Do Jurafsky and Martin 2.2, staying in the psychotherapy domain. Your program should operate in two modes: interactive (STDIN) or taking input from an ascii file of user sentences like these. We will run a test file as well.
Please submit source, executable, and a README file describing what your program does, what general classes of behavior it handles, what if any tools you have used (e.g. a NP chunker) and how to run it.
- (10 points) Provide rules such that for a given user input, there is more than one option (as in the example on pp. 32-33 of J&M.)
- (20 points) When more than one rule can apply, select a rule at random.
- (30 points) The original ELIZA had a "memory" mechanism. When no pattern matched the input, it said "Tell me more about X", where X was some topic that the user mentioned earlier in the dialogue; i.e., X was something that appeared in an input that the user typed in previously. Add such a history mechanism to your program.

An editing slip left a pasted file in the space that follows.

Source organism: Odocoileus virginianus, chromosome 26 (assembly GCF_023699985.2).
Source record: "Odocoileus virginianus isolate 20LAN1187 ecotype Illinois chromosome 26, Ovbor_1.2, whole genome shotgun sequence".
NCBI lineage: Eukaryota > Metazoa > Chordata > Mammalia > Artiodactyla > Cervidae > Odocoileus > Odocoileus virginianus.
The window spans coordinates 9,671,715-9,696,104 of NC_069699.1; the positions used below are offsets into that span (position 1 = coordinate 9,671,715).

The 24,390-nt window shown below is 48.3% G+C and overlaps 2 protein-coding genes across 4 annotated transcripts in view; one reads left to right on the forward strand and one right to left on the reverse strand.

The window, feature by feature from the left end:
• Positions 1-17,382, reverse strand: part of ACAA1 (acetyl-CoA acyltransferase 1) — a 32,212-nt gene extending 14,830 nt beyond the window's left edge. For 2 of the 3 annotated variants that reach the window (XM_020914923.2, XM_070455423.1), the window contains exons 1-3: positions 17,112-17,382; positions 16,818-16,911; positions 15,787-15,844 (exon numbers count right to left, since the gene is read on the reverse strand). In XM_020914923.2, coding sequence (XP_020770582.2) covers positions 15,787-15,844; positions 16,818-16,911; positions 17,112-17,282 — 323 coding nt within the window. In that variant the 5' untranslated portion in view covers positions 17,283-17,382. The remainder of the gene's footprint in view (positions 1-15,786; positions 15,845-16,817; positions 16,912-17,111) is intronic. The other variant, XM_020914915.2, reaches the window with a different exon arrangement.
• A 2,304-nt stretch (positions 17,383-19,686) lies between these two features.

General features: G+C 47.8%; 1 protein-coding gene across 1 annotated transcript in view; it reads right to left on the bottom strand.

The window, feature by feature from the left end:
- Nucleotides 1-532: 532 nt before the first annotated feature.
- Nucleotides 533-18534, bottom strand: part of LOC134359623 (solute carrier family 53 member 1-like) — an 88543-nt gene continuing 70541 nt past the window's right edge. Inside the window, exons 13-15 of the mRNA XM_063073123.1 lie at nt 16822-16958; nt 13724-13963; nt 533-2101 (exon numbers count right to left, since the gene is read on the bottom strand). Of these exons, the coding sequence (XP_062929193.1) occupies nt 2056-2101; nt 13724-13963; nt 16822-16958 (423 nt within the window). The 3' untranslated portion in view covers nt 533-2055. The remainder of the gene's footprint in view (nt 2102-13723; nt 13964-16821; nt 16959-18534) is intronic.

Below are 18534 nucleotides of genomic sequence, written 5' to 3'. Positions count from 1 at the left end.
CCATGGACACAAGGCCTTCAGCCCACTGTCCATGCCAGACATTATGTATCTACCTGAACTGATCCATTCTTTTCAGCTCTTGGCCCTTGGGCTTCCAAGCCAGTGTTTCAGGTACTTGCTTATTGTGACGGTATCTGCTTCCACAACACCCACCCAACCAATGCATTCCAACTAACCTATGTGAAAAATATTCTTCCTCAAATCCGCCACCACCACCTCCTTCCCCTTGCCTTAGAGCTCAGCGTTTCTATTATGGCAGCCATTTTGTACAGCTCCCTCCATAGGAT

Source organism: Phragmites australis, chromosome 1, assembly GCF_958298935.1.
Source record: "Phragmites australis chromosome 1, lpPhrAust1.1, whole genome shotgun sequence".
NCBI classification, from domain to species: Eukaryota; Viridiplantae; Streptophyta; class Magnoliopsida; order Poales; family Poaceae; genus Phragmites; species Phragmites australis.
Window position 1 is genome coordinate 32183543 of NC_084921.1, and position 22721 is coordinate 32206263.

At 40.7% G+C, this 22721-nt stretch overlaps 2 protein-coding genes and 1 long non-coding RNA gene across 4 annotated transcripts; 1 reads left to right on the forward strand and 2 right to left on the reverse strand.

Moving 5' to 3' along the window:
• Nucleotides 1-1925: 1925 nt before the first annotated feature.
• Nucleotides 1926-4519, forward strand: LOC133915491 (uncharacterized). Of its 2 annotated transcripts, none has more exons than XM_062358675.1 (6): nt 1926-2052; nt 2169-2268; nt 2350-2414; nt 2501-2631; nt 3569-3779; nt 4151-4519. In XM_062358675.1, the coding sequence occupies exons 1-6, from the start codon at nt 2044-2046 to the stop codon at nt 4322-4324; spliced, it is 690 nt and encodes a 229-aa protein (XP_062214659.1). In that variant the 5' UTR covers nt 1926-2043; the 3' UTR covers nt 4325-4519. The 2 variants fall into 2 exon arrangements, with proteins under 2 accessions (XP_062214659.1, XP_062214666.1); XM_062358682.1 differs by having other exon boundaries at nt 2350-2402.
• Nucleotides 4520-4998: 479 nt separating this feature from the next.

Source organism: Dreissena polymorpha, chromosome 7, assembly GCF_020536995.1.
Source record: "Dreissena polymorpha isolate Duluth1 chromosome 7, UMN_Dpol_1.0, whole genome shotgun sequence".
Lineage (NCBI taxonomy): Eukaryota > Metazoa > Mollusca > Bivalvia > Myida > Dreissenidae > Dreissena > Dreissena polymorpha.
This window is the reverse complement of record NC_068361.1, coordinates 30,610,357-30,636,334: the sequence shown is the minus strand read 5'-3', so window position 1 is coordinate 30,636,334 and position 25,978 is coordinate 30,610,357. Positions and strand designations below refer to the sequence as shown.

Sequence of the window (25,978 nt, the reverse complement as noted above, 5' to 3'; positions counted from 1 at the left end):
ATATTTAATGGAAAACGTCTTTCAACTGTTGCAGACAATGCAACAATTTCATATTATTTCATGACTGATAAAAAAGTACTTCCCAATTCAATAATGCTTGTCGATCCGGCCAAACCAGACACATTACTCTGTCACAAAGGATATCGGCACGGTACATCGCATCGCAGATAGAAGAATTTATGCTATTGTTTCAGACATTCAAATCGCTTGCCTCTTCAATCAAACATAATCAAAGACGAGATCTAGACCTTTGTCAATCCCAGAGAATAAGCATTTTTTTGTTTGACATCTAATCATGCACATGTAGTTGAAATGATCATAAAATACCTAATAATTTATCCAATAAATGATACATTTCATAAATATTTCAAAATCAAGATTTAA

- (20 points extra credit) Implement some interesting additional feature that makes your Eliza an improvement over the online Eliza
Using the FSA's you've just designed, write a program that puts XML-like tags around time and date specifications. For example:
INPUT: a text in English.
OUTPUT: the same text with all date and time expressions marked by <TIME> and </TIME> (for both dates and times).
SAMPLE INPUT: Christmas is celebrated on the 25th of December.
SAMPLE OUTPUT: <TIME> Christmas </TIME> is celebrated on <TIME> the 25th of December </TIME>.
SCOPE: At a minimum, your program should be able to process all time and date expressions in the following files:
as well as all time and date expressions listed in exercises 2.4 - 2.6. in J&M, page 54.